·       Ditch the electronics

Tempting as it might be to use your phone or laptop before bed; studies show that these devices increase the feelings of alertness. Screens emit blue light, which suppresses the production of melatonin, a natural hormone that helps you feel tired and ready for a good sleep




·       Avoid heavy meals

Heavy meals and drinking before bedtime can cause acid reflux, indigestion, and midnight restroom trips that interfere with your sleep quality. But you don’t want to go to bed hungry either, because that can also upset your stomach and make it hard to fall asleep.

·       Don’t toss and turn

If you don’t fall asleep within 20 minutes of going to bed, get up and do something calming in low light. Read a book, stretch, meditate, and so on before trying to sleep again.

·       Make sure your pets are comfortable

The last thing you want is your pets waking you up. But like humans, pets too have needs that, when not met, will cause them discomfort. So, try feeding your pets in time and ensure they’re comfortable before you retire to bed. You can also train them to sleep on your schedule.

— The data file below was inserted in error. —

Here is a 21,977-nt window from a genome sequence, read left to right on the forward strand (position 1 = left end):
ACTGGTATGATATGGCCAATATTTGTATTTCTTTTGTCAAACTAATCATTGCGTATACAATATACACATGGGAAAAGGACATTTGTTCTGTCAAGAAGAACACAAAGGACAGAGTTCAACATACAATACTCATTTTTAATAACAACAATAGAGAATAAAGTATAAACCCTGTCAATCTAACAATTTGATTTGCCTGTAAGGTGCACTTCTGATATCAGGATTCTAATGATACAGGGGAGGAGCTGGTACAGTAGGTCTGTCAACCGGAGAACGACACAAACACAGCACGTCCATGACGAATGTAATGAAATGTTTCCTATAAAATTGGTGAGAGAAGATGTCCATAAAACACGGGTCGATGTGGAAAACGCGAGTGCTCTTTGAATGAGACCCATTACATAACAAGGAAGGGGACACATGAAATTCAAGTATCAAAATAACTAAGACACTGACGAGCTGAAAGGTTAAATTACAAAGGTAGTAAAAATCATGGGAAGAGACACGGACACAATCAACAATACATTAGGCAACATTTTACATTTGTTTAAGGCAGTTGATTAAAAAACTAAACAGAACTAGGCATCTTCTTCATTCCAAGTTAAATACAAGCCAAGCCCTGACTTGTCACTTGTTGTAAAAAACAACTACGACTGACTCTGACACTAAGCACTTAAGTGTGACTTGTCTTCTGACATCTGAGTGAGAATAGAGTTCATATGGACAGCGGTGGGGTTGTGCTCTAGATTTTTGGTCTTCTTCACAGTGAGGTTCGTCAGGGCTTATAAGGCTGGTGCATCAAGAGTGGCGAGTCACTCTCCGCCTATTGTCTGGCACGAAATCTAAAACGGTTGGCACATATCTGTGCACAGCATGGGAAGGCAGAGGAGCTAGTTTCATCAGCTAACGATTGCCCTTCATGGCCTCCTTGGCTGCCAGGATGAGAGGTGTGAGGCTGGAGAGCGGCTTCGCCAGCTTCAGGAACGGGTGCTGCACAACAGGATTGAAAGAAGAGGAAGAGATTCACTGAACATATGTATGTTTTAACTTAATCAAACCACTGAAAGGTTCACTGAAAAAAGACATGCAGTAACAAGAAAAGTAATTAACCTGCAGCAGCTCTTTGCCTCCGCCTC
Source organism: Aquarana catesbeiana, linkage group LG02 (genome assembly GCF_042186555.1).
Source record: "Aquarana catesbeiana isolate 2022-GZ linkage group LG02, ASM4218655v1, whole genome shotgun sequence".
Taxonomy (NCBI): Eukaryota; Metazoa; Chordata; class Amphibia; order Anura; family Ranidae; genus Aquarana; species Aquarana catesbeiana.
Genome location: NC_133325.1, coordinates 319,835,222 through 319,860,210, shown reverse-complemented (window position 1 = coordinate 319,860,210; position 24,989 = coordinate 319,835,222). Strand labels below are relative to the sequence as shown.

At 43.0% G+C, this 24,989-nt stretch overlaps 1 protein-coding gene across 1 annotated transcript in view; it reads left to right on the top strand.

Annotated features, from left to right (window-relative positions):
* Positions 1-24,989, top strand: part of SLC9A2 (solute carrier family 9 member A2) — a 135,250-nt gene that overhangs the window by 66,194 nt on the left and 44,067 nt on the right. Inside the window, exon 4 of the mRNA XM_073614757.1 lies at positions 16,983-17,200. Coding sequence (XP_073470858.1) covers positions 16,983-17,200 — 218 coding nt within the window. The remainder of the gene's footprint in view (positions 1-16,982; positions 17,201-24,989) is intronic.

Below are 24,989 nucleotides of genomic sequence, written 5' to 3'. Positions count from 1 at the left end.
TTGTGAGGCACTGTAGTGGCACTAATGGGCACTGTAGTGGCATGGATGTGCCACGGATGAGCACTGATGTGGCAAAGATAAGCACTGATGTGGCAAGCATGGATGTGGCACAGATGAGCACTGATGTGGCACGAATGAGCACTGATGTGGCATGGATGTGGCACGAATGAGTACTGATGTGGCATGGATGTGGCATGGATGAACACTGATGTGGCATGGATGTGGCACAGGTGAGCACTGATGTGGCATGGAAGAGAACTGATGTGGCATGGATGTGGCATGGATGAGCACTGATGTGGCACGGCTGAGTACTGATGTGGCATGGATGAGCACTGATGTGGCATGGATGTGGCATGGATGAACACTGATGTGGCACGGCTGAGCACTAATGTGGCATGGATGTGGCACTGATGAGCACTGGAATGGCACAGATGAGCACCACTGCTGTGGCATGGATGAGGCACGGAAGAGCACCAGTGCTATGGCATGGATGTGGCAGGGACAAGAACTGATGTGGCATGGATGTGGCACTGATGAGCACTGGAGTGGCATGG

Optimize your bedroom for a good night sleep

Your bedroom could be the reason you are having a hard time falling asleep or waking up early. From light to temperature to scent, studies have shown that bedroom environments have real and measurable effects on your sleep. So, you want to optimize it to ensure it promotes good night sleep.

·       Invest in a good mattress

A good mattress will improve your sleepResearch suggests that sleeping on a medium-firm mattress, particularly one with adjustable firmness, promotes proper spinal alignment, comfort, and quality sleep. The right mattress supports your spine’s healthy curvature and allows you to stay at a comfortable temperature and sleeping position. This translates to a good night's sleep and an easy time waking up early the following day.




·       Keep it dark

The Suprachiasmatic Nucleus in your brain uses light signals to control the circadian rhythm. When it detects light, it produces cortisol, delays melatonin release, and keeps your body temperature raised, causing wakefulness. Dimming your room close to bedtime can help prepare your body for a good and healthy sleep.

Treat a sleep disorder

If you are diagnosed with a sleep disorder like restless leg syndrome (RLS) or sleep apnea, treatment can help you sleep and wake up better. Treatment varies based on the disorder and may include:

  • Melatonin
  • Behavioral therapy
  • Prescription drugs
  • Surgery for obstructive sleep apnea
  • A breathing device for obstructive sleep apnea

You can train yourself to wake up early in the morning. A few tweaks to your routine can help you eliminate your morning sleepiness and start your day on a solid note. Check out our huge selection of new mattresses, adjustable bases and bedding to help you get better sleep at night!